Gary Tipton had a passion for technology, one that he advocated for during his time on the Camas School Board.
After he died from pancreatic cancer in 2008, his wife, Mary Tipton, made a donation in his memory to support the Camas-Washougal High School Robotics Team.
When the students received the material to build their robots for the 2011-12 season, they were curious as to the donor.
After mentor Bruce Whitefield received permission to tell them, the students decided to name their robots Gary and Tipton in his honor.
“It was such a nice thing that they did,” Tipton said. “It was such a nice gesture on their part.”
Tipton, who was appointed to fill Gary’s School Board position, recalls making the donation after his passing.
“At that time, the robotics team was looking for donations and I thought it fit in perfectly with what Gary cared about the most,” Tipton said. “He was always speaking up for it at board meetings. He would have been proud to see the dedication and commitment these kids have.”
Whitefield said the students felt it was a good idea to name the robots in Gary Tipton’s honor, since the materials to create them were purchased using monies from his memorial fund.
“The team happened to be building two different robots at the time for the annual “Bunnybots” competitions so (they) came to be named Gary and Tipton,” he said.
The Bunnybots competition took place last month at Catlin Gabel school in Portland. One of the robots, Tipton, was the winner out of 23 teams.
“At the competitions no team can win on their own,” Whitefield said. “In order win they must establish an alliance with two other teams. At this competition, Tipton was the top qualifying robot so our students were able to form an alliance with two other robots from Team 1540, Catlin Gabel. It was this alliance which went on to win the elimination rounds.”
The team is a For Inspiration and Recognition of Science and Technology (F.I.R.S.T.) team for Camas and Washougal high schools. They compete in F.I.R.S.T. competitions throughout the year. It is student-led with adult mentors to help inspire students to learn about science, technology and business. The team is financially supported by private and corporate sponsors, with the students essentially running a small, high tech company.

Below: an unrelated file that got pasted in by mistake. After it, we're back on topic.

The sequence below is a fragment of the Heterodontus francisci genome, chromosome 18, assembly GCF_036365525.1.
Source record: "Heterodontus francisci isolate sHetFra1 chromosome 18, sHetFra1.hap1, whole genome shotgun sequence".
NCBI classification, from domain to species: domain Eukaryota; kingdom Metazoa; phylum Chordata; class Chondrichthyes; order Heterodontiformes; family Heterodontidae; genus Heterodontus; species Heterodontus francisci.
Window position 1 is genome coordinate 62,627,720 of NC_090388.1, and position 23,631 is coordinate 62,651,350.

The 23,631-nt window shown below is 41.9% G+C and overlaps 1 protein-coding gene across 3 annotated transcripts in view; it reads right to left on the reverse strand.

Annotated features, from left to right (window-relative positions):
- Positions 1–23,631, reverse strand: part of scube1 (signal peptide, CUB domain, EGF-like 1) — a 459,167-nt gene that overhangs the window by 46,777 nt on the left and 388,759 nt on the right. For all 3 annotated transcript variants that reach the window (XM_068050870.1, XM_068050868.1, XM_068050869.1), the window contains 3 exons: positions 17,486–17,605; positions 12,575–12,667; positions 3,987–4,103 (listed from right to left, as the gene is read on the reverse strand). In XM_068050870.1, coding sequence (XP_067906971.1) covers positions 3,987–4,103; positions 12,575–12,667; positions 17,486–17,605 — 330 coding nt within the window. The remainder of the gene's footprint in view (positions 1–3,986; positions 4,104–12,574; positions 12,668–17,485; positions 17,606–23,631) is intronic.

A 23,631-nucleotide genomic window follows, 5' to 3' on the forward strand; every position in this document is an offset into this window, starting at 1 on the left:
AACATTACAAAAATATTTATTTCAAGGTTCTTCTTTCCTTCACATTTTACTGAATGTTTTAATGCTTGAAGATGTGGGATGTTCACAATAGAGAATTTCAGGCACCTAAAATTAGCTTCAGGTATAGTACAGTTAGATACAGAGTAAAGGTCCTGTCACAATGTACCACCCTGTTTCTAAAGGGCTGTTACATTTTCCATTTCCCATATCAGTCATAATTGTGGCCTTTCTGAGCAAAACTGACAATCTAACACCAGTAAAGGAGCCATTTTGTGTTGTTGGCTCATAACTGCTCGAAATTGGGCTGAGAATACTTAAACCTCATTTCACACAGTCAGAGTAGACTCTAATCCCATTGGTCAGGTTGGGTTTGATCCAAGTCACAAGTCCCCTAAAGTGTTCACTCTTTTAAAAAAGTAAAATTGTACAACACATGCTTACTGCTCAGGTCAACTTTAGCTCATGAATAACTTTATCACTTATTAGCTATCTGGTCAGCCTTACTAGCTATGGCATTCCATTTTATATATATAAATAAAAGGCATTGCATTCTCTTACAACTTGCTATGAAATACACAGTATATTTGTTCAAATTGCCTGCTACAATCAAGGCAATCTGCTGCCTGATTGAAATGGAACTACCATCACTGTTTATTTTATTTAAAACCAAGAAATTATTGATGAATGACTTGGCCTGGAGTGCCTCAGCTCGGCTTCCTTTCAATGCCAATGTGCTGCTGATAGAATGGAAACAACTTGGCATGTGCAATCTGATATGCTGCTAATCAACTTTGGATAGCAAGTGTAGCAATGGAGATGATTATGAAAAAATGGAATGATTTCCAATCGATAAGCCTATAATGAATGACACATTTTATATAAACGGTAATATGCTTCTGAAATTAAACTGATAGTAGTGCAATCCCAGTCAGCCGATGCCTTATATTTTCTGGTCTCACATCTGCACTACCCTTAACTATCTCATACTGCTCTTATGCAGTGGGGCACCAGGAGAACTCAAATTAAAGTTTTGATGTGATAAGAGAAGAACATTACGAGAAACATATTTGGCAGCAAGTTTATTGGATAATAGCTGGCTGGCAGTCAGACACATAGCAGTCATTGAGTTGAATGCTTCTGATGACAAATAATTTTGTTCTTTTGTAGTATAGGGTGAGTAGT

Last year, the team qualified to compete at the national competition in St. Louis, Mo.
Mary Tipton and Gary’s mother, Gwen, attended the Bunnybots competition.
“Bruce Whitefield was great about explaining how everything worked and it was fascinating,” Mary said. “The finals were incredible. It was great just to see those robots performing.”
Henry Midles, A Camas High School senior and team captain, said the robotics team was unlike any experience he’s had in school.
“My favorite aspect of being on the team is working in an environment that I learn so much applicable information from,” he said. “In a typical school environment, its just lectures on things that most people will not use, or remember. But with robotics, we learn how to use tools and solve problems, we learn how to work with people we do not like. We learn how to communicate with the press, and write grants. We learn how to keep track of money, and keep up with a very tight deadline during the build season. It’s like running a business, and almost every skill is important in any future career.”
Team member Natalie Johnson, a CHS senior, said she was excited when Tipton won the Bunnybots competition, and that Mary Tipton was there to see it.
“It shows how successful we can be,” she said. “Also, it’s a big thank you to our sponsors. Seeing them at the competition shows how much they support our team.”